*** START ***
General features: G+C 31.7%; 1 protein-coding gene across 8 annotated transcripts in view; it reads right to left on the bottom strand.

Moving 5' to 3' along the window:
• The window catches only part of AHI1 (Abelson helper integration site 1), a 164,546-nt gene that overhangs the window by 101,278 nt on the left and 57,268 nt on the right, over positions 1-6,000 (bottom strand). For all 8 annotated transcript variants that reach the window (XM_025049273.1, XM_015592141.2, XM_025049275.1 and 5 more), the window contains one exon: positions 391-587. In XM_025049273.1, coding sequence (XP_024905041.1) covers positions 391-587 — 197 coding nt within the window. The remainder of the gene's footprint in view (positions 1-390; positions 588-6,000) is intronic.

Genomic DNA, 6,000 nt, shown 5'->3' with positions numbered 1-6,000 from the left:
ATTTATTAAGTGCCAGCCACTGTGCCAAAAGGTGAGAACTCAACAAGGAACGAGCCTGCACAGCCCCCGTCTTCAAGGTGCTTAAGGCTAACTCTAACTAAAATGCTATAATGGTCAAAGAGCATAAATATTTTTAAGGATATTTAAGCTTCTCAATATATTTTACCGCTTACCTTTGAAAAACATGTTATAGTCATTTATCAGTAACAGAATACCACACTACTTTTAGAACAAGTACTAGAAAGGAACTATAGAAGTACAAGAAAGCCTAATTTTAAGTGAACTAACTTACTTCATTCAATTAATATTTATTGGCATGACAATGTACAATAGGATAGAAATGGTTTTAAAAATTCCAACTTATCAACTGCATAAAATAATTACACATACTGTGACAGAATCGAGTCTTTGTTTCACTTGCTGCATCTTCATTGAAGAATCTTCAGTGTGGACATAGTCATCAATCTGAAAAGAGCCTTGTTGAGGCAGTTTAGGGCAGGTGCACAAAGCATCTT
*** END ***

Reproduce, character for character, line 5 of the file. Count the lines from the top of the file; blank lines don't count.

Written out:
ATTTATTAAGTGCCAGCCACTGTGCCAAAAGGTGAGAACTCAACAAGGAACGAGCCTGCACAGCCCCCGTCTTCAAGGTGCTTAAGGCTAACTCTAACTAAAATGCTATAATGGTCAAAGAGCATAAATATTTTTAAGGATATTTAAGCTTCTCAATATATTTTACCGCTTACCTTTGAAAAACATGTTATAGTCATTTATCAGTAACAGAATACCACACTACTTTTAGAACAAGTACTAGAAAGGAACTATAGAAGTACAAGAAAGCCTAATTTTAAGTGAACTAACTTACTTCATTCAATTAATATTTATTGGCATGACAATGTACAATAGGATAGAAATGGTTTTAAAAATTCCAACTTATCAACTGCATAAAATAATTACACATACTGTGACAGAATCGAGTCTTTGTTTCACTTGCTGCATCTTCATTGAAGAATCTTCAGTGTGGACATAGTCATCAATCTGAAAAGAGCCTTGTTGAGGCAGTTTAGGGCAGGTGCACAAAGCATCTT